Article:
|Series Theme: Apologetics|
Title: Prologue: Does Truth Exist?
("The Truth is out there!")
A series that helps consider the foundations for faith
Some simple thoughts that confront our intellectual dishonesty
1. “The Truth is Out There”
That phrase has become long associated with the X-Files. It was really all about the possibilities of extra-terrestrial life forms. However, modern Western cultures have come to think about ‘truth' as something that in reality probably doesn't exist, almost in the same way as extra-terrerrials.
Before we move in to the main pages of this Apologetics section, we'd like to just eyeball this idea.
Assertion 1: Everyone is concerned with truth until it comes to morals or religion.
Now IF that is so then we have to ask why, to which we have another assertion:
Assertion 2: Our rejection of moral or religious truth is on grounds of our will and not our intellect.
i.e. we choose not to believe in moral or religious truth because it makes demands on us.
Check it out.
2. Everyday Life Situations
Observe this conversations or part conversations:
“Mummy, it's not fair. Alice had more sweets than me!”
i.e. an appeal to the truth of what happened, for justice to be done! Even at age 5!!!!
“Jack, have you been sleeping with your secretary?”
i.e. a wife's demand for the truth about her husbands unfaithfulness
“Doctor, I want to know the truth. Have I got cancer?”
i.e. a patient's demand to know the truth about their health
“Mr. Jones, as our lawyer, can you explain the small print in this contract we've been given, please.”
i.e. a client's demand to know the truth about the implications of an agreement.
Geoff, will you give this car a look-over for us please. The guy who's selling it says it's perfectly OK but something about him makes me wonder.”
i.e. appealing to a mechanic to determine the truth about a car's roadworthiness.
“Excuse me, Mr. Brown, but I understand Janet is getting £3 an hour more than me for the same job.”
i.e. an appeal to an employer for the truth about pay differentials.
“We will be setting up an independent investigation as to the cause of the rail crash.”
i.e. a requirement to find the truth about what caused an accident.
“Well, yes, the producers did choose the winners, and it wasn't anything to do with the phone-in”
i.e. confessions of abuses which offend our desire for truth in TV games-show management, of which there were a large number in 2007 in the UK .
“Well yes, I'm afraid your pension plan hasn't left you with as much as we thought.”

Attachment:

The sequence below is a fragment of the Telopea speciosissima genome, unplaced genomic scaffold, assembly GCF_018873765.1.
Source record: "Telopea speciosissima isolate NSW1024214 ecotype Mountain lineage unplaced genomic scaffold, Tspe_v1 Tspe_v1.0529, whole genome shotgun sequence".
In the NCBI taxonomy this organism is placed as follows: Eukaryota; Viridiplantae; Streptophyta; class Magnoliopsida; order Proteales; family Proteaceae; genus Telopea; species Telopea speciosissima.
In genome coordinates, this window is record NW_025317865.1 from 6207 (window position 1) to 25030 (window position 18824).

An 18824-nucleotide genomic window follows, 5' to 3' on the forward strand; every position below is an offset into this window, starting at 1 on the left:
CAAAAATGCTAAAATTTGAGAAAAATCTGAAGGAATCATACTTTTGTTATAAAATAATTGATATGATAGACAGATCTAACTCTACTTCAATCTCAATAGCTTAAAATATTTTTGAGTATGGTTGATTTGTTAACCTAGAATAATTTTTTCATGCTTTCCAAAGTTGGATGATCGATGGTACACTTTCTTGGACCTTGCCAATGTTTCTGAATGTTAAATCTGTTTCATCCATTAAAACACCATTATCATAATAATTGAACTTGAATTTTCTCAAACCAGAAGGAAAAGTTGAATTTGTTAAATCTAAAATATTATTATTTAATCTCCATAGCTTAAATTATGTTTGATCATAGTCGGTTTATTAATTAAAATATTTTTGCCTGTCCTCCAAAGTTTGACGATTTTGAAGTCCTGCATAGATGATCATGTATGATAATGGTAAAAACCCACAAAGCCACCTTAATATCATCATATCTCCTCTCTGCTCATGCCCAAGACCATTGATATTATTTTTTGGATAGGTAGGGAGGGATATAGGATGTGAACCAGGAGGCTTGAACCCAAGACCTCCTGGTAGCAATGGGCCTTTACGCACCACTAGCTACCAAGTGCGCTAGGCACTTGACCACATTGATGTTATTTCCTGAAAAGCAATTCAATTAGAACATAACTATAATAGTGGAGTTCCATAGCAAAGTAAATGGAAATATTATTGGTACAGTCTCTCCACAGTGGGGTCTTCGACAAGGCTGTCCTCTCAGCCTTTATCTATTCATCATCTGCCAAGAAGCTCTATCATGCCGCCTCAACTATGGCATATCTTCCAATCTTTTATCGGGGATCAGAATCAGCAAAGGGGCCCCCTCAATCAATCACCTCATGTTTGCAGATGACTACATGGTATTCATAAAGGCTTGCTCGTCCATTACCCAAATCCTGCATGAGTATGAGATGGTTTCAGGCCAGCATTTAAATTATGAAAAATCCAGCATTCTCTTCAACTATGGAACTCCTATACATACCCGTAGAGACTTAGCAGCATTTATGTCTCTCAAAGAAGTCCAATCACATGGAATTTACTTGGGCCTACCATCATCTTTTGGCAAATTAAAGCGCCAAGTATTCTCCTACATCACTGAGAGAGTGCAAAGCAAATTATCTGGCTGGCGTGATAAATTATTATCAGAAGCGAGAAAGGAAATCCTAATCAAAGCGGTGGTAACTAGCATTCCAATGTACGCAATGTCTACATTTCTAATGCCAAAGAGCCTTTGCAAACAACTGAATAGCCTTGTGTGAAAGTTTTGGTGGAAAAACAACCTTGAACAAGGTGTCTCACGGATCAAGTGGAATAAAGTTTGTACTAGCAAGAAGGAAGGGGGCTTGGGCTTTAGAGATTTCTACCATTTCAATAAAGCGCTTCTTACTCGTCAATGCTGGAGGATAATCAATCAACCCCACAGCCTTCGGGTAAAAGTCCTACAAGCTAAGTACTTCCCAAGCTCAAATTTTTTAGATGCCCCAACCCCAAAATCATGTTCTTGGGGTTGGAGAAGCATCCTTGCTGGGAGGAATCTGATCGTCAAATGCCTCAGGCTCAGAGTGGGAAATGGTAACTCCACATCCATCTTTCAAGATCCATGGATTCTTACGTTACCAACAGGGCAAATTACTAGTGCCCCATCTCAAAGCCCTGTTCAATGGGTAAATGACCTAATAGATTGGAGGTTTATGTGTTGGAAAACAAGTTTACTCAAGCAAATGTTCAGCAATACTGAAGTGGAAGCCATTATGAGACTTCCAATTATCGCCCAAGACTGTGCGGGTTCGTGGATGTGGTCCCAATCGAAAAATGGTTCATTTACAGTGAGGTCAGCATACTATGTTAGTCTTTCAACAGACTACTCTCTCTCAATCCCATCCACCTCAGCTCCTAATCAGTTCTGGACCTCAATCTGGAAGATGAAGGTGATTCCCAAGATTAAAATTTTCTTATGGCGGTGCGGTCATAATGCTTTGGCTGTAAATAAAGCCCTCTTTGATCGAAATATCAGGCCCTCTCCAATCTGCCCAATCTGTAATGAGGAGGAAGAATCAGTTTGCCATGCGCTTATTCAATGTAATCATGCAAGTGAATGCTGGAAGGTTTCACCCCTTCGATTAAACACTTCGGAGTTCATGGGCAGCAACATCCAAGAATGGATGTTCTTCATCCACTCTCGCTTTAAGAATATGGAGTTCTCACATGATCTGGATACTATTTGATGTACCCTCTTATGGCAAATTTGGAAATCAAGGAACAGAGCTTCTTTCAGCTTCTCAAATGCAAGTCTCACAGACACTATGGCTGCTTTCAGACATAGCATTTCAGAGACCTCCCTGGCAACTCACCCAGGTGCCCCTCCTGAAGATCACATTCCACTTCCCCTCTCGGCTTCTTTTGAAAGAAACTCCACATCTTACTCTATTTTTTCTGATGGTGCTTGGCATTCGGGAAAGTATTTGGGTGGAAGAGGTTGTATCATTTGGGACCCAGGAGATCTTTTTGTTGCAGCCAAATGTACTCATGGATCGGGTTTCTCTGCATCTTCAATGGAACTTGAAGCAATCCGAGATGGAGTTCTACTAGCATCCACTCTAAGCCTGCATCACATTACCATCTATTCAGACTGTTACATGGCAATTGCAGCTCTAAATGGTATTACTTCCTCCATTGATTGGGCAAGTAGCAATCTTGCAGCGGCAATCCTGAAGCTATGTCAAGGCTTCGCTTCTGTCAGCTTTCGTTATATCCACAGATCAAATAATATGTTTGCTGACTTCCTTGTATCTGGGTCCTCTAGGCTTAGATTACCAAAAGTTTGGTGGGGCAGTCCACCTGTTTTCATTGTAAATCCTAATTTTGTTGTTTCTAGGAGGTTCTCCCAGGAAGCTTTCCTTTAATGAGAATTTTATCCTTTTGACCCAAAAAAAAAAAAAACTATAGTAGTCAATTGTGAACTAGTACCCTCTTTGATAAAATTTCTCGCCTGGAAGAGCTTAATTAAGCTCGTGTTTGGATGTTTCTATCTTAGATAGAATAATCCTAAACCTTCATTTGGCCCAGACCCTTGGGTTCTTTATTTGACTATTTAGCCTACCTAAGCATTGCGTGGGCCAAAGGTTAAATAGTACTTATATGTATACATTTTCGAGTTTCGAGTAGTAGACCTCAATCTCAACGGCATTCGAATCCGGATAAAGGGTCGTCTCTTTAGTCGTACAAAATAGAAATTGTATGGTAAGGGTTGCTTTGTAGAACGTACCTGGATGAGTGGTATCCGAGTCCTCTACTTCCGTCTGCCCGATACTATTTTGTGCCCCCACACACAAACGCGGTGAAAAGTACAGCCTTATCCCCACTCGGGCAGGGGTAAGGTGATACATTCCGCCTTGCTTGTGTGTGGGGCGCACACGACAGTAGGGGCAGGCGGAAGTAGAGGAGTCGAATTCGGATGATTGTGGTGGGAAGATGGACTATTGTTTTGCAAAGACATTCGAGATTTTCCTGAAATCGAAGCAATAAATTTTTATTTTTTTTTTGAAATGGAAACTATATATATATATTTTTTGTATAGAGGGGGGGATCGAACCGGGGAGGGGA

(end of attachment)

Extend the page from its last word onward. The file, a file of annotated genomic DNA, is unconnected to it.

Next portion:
i.e. confession of insurance salesman trying to appease our demand for the truth as to why original projections were wrong. Again, familiar in the early years of the 21st century.
“Well the label on the bottle didn't say anything about additives that my child is allergic to!”
i.e. demand for the truth of labelling on bottles
“You'll see a gritting sign on the southern road, but don't worry, they're not doing gritting; it was just left there after they did it three weeks ago.”
i.e. acknowledgement that some road signs don't always tell the truth – but we want them to!
“The Secretary for State was required to appear before the House this afternoon to say why he had denied they had been any misdoings in his department.”
i.e. recognition that we demand truth be told publicly by our senior government ministers.
3. Claims of a Modern Cynic
These are the things that are so often said today:
“Truth does not exist.”
“What's right for you may not be right for me.”
“It's all a matter of opinion.”
“You shouldn't judge.”
“Religion is about faith, not facts.”
“Religion is all right in private, but shouldn't be brought into the public arena.”
4. Eyeballing these things!
We don't live like we say
The twelve examples above challenge these cynical statements.
“What's right for you may not be right for me.” Really? Try telling the police that?
“There's no such thing as right or wrong.” Really? I'm not sure you'll still think that when your house is burgled or if a loved one was raped or murdered!
“You should be tolerant of different people's behaviour.” Really? Even when that behaviour is evil?
We speak self-defeating statements
“There is no such thing as truth” Really, so is that true?
“All truth is relative. There are no absolutes.” Really? So that's not an absolute statement and it's not true? Are you absolutely sure?
Contradicting Beliefs cannot both be true
This is why all religions are NOT the same, in just the same way that all political parties are not the same.
5. And so, why these silly ways of speaking?
Going back to the beginning we said that “Our rejection of moral or religious truth is on grounds of our will and not our intellect.”
The first reason we say these silly things that are not true (the claims of the cynic above) is because we don't WANT a belief system that makes demands of us. We don't like being told we're wrong. We like to be able to do what we want, even if it is self-destructive.
The second reason we deny there are things that are right or wrong, is because we can only say specific things are right or wrong if:
a) we have a philosophical belief system (e.g. atheism) that works on the basis of ‘human good', or
b) we have a religious belief system that demands obedience to a variety of man-made rules (apparently from God?), or
c) we believe in a God who is Creator who knows how He had made the world to work, and all issues of right or wrong are seen in the light of His disclosure as to how He's made it to work,
and many of us today deny these.
These apologetics pages will include why a) or b) above fall short, or are inadequate intellectually.
In the meantime, as you work through the pages on this part of the site, please do remember the fundamental issues that are here, that may be summarised as:
This, therefore, is simply an appeal for intellectual honesty.